Date of Award

2-2008

Document Type

Dissertation

Degree Name

Doctor of Philosophy (PHD)

Degree Program

Global Leadership - with a specialization in Educational Leadership

Department

College of Education

First Advisor

Joan Scialli

Second Advisor

Adam Kosnitzky

Third Advisor

Ann Jackman

Abstract

The quality of child care centers and school readiness outcomes continue to be important topics in the State of Florida since policymakers, school districts, and child care centers, in August 2005, began to implement the Voluntary Prekindergarten Program. The problem area of child care is whether various characteristics of child care center programs result in different outcomes for children's development.

Qualities of child care centers can be attributed to structure and process variables. A theoretical framework that is grounded in Bronfenbrenner's ecological theory is discussed. The structure-process-outcome model of quality and Spady's outcome-based education model were combined to explain the effects of structure and process characteristics on school readiness outcomes.

The purpose of this study was to examine the perceptions of structure and process characteristics in South Florida child care centers and school readiness outcomes among directors and teachers. Integrating structure and process characteristics with school readiness outcomes provided a perspective from child care center directors and teachers on the readiness of child care centers and the readiness of students.

In this study, a comparative (exploratory) and correlational (explanatory) survey research design was utilized to answer six research questions and to test five hypotheses. Approximately 4,000 directors and prekindergarten teachers of four year old children from licensed child care centers in South Florida were invited to participate in the study, with a data producing sample of 159 (response rate = 3.9%). Data analysis involved descriptive analysis, exploratory factor analysis, independent t-tests, ANOVAs, Pearson r correlations, and hierarchical multiple regression analyses.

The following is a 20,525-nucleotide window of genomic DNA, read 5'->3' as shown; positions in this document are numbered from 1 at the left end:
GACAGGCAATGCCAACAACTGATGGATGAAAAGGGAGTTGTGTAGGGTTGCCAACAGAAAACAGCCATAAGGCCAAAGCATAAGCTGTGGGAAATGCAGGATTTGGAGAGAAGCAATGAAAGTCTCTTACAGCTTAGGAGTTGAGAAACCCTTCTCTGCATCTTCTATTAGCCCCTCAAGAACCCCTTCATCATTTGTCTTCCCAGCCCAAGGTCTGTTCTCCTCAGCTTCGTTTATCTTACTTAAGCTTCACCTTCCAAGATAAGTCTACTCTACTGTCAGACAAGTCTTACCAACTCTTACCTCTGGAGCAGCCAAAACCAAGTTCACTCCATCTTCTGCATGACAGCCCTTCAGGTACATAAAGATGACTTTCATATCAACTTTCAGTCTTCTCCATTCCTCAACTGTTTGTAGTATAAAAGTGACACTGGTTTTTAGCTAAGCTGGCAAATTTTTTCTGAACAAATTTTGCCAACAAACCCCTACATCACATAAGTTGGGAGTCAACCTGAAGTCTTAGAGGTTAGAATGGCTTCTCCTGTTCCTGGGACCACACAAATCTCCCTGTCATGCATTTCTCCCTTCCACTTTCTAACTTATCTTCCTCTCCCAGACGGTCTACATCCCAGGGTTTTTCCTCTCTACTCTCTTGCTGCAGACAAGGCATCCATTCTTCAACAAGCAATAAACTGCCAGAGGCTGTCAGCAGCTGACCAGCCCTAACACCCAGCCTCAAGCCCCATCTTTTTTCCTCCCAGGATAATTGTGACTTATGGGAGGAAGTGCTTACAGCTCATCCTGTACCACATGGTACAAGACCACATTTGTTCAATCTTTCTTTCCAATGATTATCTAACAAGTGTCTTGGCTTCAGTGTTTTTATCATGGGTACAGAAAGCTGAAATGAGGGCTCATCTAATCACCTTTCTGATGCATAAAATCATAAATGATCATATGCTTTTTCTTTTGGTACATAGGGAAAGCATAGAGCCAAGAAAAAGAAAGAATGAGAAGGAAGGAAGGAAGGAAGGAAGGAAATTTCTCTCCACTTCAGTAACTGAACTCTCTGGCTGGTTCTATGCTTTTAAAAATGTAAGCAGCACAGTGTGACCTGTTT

Findings indicated that (a) all scales were valid and reliable instruments, including the 36-Item School Readiness Outcomes Scale, which was modified by the researcher based on content from Florida's VPK standards, and the 6-Item Structural Quality - Program Administration Scale and 5-Item Process Quality Scale, which were adapted into self-reports from the Program Administration Scale and ECERS-R respectively; (b) both structural quality and process quality were explanatory variables of the 10-Item General Cognitive Development Outcomes, 6-Item Social and Emotional Development Outcomes, 5-Item Language and Communication Outcomes, 8-Item Physical Development and Fitness Outcomes, and 7-Item Cognitive - Emergent Literacy Outcomes among the total staff of South Florida child care centers; (c) process quality was "good", while structural quality was minimal; (d) the current pay and educational level of preschool teachers in child care centers in South Florida was low (e) there were no significant differences between VPK programs and non-VPK programs on child readiness outcomes, process quality, or structural quality (except for teacher and director pay); (f) low income families and minorities were not more likely to be in lower quality care and there were no significant differences in process quality or the school readiness outcomes between centers with various minority sized groups; and, (g) the 6-Item Structural Quality - Program Administration Scale, the 5- Item Process Quality Scale, and the 36-Item School Readiness Outcomes Scale were all valid and reliable measures. Future studies can examine the constructs of structure, process, and outcomes with a larger sample. Also construct validation studies are recommended using the 36-Item School Readiness Outcomes Scale, the 6-Item Structural Quality -Program Administration Scale, and the 5-Item Process Quality Scale.

 
 

To view the content in your browser, please download Adobe Reader or, alternately,
you may Download the file to your hard drive.

NOTE: The latest versions of Adobe Reader do not support viewing PDF files within Firefox on Mac OS and if you are using a modern (Intel) Mac, there is no official plugin for viewing PDF files within the browser window.